One thing about her is she's been repainted at some point. This actually is, for me as the owner, almost a relief because it means I can do it again in good conscience. Twingos are not meant to be grey. Now it's just a case of working out which of the original Mk1 colors I can track down enough of to respray her. 

Hazel Southwell

All three doors

Settling Into the Twingo

Sitting in the Twingo is weird. It feels like getting into the TARDIS, in that there's an impossible amount of space—more than a Clio, more than any other small car I've ever got in. I'm not especially small, at 5'10", but it's weird getting into a car that's only slightly over four-and-a-half feet tall and having more head clearance than in some wagons.

If I tell you she's got a screen, don't imagine I mean LEDs or an infotainment system; the Twingo has a backlit 1980s digital alarm clock face embedded into the center of her dash. It's so primitive that even though the onboard computer (or maybe calculator) has been reset to miles-per-hour on mine, the display has km/h hard-framed into it. The 10 dots on the bottom right of the display were a funky way to completely obscure how much fuel is left in the tank, although we did work out they seem pretty accurate; two left let us put 20 liters in the tank, which is a comfortable 20 percent of her 25-liter capacity.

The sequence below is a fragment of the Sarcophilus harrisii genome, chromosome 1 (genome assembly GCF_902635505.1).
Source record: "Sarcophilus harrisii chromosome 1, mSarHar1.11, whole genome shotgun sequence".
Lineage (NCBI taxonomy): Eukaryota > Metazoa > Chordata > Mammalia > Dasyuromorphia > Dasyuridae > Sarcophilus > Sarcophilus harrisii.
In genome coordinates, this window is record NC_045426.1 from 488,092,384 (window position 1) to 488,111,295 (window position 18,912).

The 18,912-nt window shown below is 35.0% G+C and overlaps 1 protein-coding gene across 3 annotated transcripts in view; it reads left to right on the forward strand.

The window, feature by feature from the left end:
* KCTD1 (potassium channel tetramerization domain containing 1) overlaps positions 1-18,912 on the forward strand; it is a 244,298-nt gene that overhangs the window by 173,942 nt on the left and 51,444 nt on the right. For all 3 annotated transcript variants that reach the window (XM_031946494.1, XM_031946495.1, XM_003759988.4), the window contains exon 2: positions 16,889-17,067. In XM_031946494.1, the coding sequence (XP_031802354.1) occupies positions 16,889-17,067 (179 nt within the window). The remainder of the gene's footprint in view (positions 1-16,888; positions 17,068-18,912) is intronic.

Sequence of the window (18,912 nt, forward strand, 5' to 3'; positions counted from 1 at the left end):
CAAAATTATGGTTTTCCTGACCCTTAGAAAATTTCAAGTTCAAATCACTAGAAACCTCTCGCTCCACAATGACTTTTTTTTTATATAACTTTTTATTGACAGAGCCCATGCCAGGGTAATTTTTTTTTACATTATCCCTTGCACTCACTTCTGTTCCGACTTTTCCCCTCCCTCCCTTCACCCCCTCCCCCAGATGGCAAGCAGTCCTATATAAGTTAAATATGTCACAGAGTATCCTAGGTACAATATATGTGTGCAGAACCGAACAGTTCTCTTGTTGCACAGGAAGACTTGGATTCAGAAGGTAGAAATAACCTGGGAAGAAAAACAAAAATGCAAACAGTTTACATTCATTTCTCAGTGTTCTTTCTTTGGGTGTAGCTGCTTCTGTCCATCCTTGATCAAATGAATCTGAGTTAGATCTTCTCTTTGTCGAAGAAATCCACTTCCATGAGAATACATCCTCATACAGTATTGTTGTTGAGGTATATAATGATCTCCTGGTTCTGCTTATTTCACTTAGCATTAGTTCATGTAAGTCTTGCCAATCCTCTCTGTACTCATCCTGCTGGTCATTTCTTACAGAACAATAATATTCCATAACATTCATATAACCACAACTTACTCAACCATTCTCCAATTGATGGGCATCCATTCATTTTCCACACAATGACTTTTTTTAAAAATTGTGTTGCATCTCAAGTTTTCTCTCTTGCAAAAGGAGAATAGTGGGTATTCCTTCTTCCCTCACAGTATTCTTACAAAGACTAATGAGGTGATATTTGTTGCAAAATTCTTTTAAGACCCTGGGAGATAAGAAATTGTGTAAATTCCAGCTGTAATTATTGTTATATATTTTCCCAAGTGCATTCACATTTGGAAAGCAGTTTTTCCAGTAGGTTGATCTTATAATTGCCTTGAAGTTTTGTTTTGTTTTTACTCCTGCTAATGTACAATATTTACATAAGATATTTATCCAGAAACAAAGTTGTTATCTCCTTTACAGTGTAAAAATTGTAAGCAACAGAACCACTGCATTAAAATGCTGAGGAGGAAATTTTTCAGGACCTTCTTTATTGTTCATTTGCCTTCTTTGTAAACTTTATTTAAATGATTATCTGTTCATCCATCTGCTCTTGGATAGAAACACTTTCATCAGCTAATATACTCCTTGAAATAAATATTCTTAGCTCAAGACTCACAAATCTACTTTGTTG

Unfortunately, this display—despite the shading—is borderline unreadable in any sunlight. It might be that the bulbs need replacing but also it just, bluntly, sucks as an interface, charming though it is as an interior touch. At the time the Twingo appeared, it would've been a cheap, funky alternative to a conventional dash in the era when Douglas Adams correctly diagnosed the human race as "so amazingly primitive that they still think digital watches are a pretty neat idea."

The rest of the Twingo's interior features a lot of plastic that's increasingly brittle. Her knobs and dials are a delightfully tactile green and although she's short on features, she's got surprisingly well-functioning air conditioning via those three little grilles on the hood that give her the look that well, makes her Twingo.